“News is still written for print and web,” says Matt Galligan, CEO and co-founder of Circa, as we drop by their main hub in San Francisco. Indeed, the company was born out of his frustration with the fact that 55 percent of people in US read news on smartphones but, by his own estimate, 0 percent of news is written for mobile first.
When Galligan says “news,” he means breaking news. And the problem he sees with print and web is that every update to a story requires rewriting the summary of all the information we have already. Even if the new info is at the top of the story, it’s not clear where the “new news” finishes and the “old news” begins.
Circa’s solution is to explode each story into a set of assiduously sourced data points, produced by professional journalists but sticking to the key updates. This means a story might consist of 6-8 data points where the earlier data points will never change. As Galligan says, “This has a dramatic impact on how much we can produce.”
Users can subscribe to story threads and stay up to date with short staccato news bites that are perfect for mobile consumption. In short, they want to be the early, disruptive CNN of written news journalism.
The office is a typical, albeit sophisticated, startup space. It’s open plan with brick walls and high ceilings, and there’s some kind of mechano / lego mindstorm kit lying on one desk. The wall is dominated by screens showing analytics of story uptake and clocks show the time in their different offices across the world, often just a single editor or journalist.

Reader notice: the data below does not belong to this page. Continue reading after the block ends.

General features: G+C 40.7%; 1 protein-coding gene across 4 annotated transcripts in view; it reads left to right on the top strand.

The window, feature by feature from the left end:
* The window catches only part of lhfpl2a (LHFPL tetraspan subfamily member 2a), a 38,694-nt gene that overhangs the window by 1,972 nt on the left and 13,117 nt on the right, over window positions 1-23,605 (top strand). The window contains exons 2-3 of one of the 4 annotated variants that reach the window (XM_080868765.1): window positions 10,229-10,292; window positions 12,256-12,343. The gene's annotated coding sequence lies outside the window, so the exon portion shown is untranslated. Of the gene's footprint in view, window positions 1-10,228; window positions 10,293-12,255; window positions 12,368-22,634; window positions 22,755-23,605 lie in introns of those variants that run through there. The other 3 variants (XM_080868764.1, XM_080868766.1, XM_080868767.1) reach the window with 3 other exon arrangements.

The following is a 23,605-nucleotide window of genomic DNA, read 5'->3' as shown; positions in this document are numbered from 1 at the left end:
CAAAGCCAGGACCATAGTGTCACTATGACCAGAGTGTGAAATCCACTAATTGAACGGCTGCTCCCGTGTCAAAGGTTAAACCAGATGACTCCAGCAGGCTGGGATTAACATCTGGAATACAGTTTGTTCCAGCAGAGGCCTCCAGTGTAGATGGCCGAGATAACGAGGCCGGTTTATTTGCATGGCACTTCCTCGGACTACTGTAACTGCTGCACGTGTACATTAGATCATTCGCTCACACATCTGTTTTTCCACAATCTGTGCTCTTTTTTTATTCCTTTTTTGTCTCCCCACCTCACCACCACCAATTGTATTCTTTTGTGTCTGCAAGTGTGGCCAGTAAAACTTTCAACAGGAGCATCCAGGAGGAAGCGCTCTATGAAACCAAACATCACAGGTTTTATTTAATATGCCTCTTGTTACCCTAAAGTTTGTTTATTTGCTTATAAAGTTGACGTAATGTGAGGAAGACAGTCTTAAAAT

There is a feeling that these guys have been given the money, space and time to innovate. And as the loss making Twitter surges towards to an IPO, perhaps they are right in seeing monetisation as a later question. But we asked anyway.
“Where is the advertising?” enquired the publisher beside me within 15 minutes of arriving. In short, there is none. Galligan does not envisage any banner or inline advertising but is open to Flipboard style full-page takeovers or native advertising, more in the mold of BuzzFeed than Forbes.
In fact, it could be they follow the BuzzFeed model further and licence their workflow and CMS tools, with a new version due out in next week or so.
Two key points to take away
- After barely a year or two, this is still a research project, but data coming suggests their best success is in user retention on mobile, with 50 percent of users still coming back 11 weeks after downloading the app, better than the industry standard 20 percent. They even have super-users checking up to 100 times.
- Content is key. They only have four engineers – one per platform. The bigger investments have been in the guys generating high quality and sharable content, especially with the recent hire of social news guru Anthony de Rosa from Reuters. Their Twitter traffic has already risen vertiginously since his arrival.
This visit was part of our WAN-IFRA Strictly Digital Study Tour to Silicon Valley.